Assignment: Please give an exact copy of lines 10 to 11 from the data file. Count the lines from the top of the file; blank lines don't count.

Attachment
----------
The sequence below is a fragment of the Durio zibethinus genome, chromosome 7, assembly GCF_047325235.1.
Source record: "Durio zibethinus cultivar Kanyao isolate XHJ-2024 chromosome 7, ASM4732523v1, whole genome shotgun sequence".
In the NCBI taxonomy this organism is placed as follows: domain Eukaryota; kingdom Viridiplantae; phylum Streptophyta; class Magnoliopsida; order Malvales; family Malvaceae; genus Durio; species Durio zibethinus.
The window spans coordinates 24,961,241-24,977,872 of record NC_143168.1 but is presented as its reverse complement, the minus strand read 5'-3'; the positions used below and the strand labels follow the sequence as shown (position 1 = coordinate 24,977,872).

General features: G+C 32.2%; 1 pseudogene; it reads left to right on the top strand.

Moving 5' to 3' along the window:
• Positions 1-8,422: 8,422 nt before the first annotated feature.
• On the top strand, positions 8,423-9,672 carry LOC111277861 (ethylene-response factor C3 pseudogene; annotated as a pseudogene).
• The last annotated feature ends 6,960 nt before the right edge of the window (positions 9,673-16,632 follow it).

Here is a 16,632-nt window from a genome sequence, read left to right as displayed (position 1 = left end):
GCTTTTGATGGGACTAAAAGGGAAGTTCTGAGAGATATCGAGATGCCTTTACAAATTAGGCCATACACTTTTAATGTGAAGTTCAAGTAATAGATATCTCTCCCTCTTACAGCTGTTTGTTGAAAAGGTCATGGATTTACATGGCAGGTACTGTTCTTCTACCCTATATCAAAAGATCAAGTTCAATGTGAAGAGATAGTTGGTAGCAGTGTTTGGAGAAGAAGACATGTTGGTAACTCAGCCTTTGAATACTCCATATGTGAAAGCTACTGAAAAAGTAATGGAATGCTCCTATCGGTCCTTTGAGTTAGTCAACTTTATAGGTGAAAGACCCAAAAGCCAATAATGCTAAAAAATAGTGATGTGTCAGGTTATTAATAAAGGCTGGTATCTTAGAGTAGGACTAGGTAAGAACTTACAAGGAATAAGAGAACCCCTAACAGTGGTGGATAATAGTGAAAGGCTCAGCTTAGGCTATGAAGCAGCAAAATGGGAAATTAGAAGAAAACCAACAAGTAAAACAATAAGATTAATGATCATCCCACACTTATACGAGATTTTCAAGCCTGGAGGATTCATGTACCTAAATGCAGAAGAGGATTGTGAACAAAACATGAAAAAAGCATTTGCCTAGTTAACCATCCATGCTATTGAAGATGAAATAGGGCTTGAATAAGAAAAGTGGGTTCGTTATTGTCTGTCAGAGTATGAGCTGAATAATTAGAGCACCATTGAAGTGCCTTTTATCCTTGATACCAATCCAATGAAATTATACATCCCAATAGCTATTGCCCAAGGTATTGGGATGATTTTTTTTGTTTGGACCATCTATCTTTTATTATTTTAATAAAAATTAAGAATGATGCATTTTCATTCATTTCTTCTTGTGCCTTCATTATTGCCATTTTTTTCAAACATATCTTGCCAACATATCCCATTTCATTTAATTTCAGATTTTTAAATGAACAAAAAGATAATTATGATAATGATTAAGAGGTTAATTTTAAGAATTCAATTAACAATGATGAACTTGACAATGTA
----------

Here is a 16,632-nt window from a genome sequence, read left to right as displayed (position 1 = left end):
GCTTTTGATGGGACTAAAAGGGAAGTTCTGAGAGATATCGAGATGCCTTTACAAATTAGGCCATACACTTTTAATGTGAAGTTCAAGTAATAGATATCTCTCCCTCTTACAGCTGTTTGTTGAAAAGGTCATGGATTTACATGGCAGGTACTGTTCTTCTACCCTATATCAAAAGATCAAGTTCAATGTGAAGAGATAGTTGGTAGCAGTGTTTGGAGAAGAAGACATGTTGGTAACTCAGCCTTTGAATACTCCATATGTGAAAGCTACTGAAAAAGTAATGGAATGCTCCTATCGGTCCTTTGAGTTAGTCAACTTTATAGGTGAAAGACCCAAAAGCCAATAATGCTAAAAAATAGTGATGTGTCAGGTTATTAATAAAGGCTGGTATCTTAGAGTAGGACTAGGTAAGAACTTACAAGGAATAAGAGAACCCCTAACAGTGGTGGATAATAGTGAAAGGCTCAGCTTAGGCTATGAAGCAGCAAAATGGGAAATTAGAAGAAAACCAACAAGTAAAACAATAAGATTAATGATCATCCCACACTTATACGAGATTTTCAAGCCTGGAGGATTCATGTACCTAAATGCAGAAGAGGATTGTGAACAAAACATGAAAAAAGCATTTGCCTAGTTAACCATCCATGCTATTGAAGATGAAATAGGGCTTGAATAAGAAAAGTGGGTTCGTTATTGTCTGTCAGAGTATGAGCTGAATAATTAGAGCACCATTGAAGTGCCTTTTATCCTTGATACCAATCCAATGAAATTATACATCCCAATAGCTATTGCCCAAGGTATTGGGATGATTTTTTTTGTTTGGACCATCTATCTTTTATTATTTTAATAAAAATTAAGAATGATGCATTTTCATTCATTTCTTCTTGTGCCTTCATTATTGCCATTTTTTTCAAACATATCTTGCCAACATATCCCATTTCATTTAATTTCAGATTTTTAAATGAACAAAAAGATAATTATGATAATGATTAAGAGGTTAATTTTAAGAATTCAATTAACAATGATGAACTTGACAATGTA